Customers craving homemade Puerto Rican food will drive from as far away as Sacramento or Santa Cruz to eat chef Jacqueline Roman’s dishes at El Coqui in Santa Rosa.
“We get customers who actually break down into tears,” said Jacqueline’s partner and co-owner Tina Jackson. “They’ll tell us it tastes just like their mother’s. Or their grandmother’s. Big guys with tattoos have come in and cried.”
Jacqueline is proud of the fact that her small kitchen is reminiscent of the one in which her grandmother taught her to cook. She was raised in New York city by that grandma, who was born in the mountainous rainforest of Jayuya, Puerto Rico. And she’s thrilled to offer dishes not that common in the Bay Area.
When Jacqueline creates her classic sofrito sauce from scratch, she isn’t just making dishes with fresh tomatoes, garlic, cilantro, onions and peppers. She is also conjuring up what her grandmother told her to do with each meal she serves: “Make your food with love.”
That also goes for her simple beans, rice and plantains dish, the fruit-filled sangria and her signature Pollo Al Horno—spiced oven-baked chicken thighs so tender the meat falls off the bone.
Her grandmother’s wise teachings have paid off. El Coqui has won numerous awards including the gold medal at the Sonoma County Harvest Fair for the Pollo Al Horno dish.
And the restaurant has won the best Latin food category in the Bohemian several times, along with the best new restaurant in the Santa Rosa Press Democrat. El Coqui was also featured on the Food Network.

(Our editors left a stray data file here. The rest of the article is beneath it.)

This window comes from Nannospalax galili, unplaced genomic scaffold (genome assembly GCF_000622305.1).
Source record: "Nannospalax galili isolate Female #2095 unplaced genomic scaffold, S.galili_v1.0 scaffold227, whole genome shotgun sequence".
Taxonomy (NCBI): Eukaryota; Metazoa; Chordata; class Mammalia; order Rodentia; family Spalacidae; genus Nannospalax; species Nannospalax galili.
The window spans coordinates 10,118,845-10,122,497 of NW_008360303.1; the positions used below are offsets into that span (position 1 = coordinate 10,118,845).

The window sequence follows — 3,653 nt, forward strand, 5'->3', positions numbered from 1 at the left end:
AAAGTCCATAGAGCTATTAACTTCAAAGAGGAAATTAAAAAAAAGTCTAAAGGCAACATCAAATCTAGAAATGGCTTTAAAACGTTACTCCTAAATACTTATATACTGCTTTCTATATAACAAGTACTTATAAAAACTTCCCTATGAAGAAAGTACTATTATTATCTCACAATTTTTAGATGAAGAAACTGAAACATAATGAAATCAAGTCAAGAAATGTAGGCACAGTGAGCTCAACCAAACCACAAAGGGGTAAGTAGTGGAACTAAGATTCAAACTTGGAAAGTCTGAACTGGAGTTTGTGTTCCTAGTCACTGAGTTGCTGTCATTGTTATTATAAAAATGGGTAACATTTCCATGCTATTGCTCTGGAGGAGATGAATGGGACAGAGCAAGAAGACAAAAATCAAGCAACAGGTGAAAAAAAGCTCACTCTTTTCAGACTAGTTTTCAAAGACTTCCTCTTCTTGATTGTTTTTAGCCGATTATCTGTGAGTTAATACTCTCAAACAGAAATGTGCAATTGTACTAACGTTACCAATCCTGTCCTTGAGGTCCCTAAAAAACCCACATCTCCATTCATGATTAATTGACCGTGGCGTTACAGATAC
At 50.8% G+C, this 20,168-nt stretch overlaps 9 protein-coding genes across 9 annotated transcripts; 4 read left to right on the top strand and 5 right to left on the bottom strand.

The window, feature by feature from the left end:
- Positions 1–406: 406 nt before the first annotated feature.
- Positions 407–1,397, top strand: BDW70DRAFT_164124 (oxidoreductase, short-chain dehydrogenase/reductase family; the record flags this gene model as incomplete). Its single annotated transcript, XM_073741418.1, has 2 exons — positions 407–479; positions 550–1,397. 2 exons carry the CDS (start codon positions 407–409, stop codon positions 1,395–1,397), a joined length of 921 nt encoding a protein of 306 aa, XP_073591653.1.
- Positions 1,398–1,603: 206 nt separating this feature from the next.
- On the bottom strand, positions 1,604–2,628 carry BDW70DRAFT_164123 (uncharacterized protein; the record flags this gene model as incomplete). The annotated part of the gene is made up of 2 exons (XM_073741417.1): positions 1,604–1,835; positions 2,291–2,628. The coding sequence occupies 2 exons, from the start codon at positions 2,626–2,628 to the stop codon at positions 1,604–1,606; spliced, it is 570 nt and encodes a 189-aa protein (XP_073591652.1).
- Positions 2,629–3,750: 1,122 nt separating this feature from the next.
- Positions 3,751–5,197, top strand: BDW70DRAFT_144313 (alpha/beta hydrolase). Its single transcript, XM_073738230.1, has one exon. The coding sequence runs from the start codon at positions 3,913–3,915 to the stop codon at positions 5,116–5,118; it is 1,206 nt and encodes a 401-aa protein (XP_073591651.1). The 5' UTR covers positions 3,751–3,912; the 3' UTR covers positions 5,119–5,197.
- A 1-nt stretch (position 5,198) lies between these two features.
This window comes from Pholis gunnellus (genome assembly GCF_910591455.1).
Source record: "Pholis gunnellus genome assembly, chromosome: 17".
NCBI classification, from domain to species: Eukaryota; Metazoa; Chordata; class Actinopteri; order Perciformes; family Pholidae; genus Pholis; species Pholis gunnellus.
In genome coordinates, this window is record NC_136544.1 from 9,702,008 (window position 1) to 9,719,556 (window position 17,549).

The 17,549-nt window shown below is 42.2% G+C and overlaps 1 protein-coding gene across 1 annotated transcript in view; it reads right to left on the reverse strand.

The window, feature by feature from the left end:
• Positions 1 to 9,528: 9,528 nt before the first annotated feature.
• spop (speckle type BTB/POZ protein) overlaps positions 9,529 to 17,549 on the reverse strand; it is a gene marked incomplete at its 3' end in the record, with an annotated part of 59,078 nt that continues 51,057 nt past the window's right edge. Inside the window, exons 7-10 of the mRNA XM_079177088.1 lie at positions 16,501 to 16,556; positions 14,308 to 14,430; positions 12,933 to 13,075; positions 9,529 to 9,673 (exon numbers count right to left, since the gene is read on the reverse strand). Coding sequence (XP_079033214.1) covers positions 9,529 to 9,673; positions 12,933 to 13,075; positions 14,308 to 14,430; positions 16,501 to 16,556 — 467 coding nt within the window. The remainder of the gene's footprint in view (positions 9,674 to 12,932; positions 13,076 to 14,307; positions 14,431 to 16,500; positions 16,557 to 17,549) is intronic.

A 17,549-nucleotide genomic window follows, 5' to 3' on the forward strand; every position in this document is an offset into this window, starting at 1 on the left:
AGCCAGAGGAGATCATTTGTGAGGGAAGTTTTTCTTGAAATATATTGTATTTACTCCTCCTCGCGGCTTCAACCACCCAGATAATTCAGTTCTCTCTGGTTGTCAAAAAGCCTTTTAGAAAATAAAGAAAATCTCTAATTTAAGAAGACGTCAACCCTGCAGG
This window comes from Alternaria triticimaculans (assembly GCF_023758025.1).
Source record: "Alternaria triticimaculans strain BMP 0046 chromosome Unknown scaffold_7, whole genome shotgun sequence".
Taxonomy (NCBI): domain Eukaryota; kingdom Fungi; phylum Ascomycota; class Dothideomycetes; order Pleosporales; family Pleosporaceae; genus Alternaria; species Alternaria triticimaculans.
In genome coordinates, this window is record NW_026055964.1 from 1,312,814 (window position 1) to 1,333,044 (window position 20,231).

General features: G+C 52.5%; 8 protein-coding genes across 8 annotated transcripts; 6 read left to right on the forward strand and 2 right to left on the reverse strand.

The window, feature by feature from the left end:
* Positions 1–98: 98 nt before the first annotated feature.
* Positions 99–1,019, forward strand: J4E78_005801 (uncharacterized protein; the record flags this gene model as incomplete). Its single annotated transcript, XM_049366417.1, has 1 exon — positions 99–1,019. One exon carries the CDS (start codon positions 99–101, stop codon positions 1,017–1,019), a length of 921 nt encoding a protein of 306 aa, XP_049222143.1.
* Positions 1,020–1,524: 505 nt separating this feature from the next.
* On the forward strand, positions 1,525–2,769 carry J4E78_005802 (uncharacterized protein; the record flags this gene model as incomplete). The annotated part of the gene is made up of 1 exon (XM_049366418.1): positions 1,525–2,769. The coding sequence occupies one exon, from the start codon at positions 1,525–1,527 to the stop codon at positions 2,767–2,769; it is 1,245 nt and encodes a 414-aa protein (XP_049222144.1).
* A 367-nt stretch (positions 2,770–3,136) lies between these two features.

Jacqueline and Tina had an unusual restaurant beginning.
Tina was shopping for furniture and Jacqueline was her saleswoman. They hit it off. And they decided to open a Puerto Rican restaurant together “in the peak of the financial meltdown,” Tina said. “It was a crazy time.”
They opened El Coqui in 2009, complete with second-hand equipment they bought for cheap as many other restaurants were going out of business at that time.
El Coqui was built with “sweat equity,” Tina said. “We did most of it with our own hands.”
Back then, their vision was that they might just be lucky enough to build a “small hole in the wall with four or five employees,” Tina said.
But they were thinking too small.
They now have roughly two dozen employees with thousands of customers visiting El Coqui each week.
Just recently, customers filled the front patio, salsa music played in the background and everyone’s cup was brimming over with house-made sangria.
“The vibe was just so good,” Tina said. “Our vision turned out much bigger and much more amazing than we thought it would be.”
El Coqui Puerto Rican Cuisine
400 Mendocino Avenue
Santa Rosa, CA 95401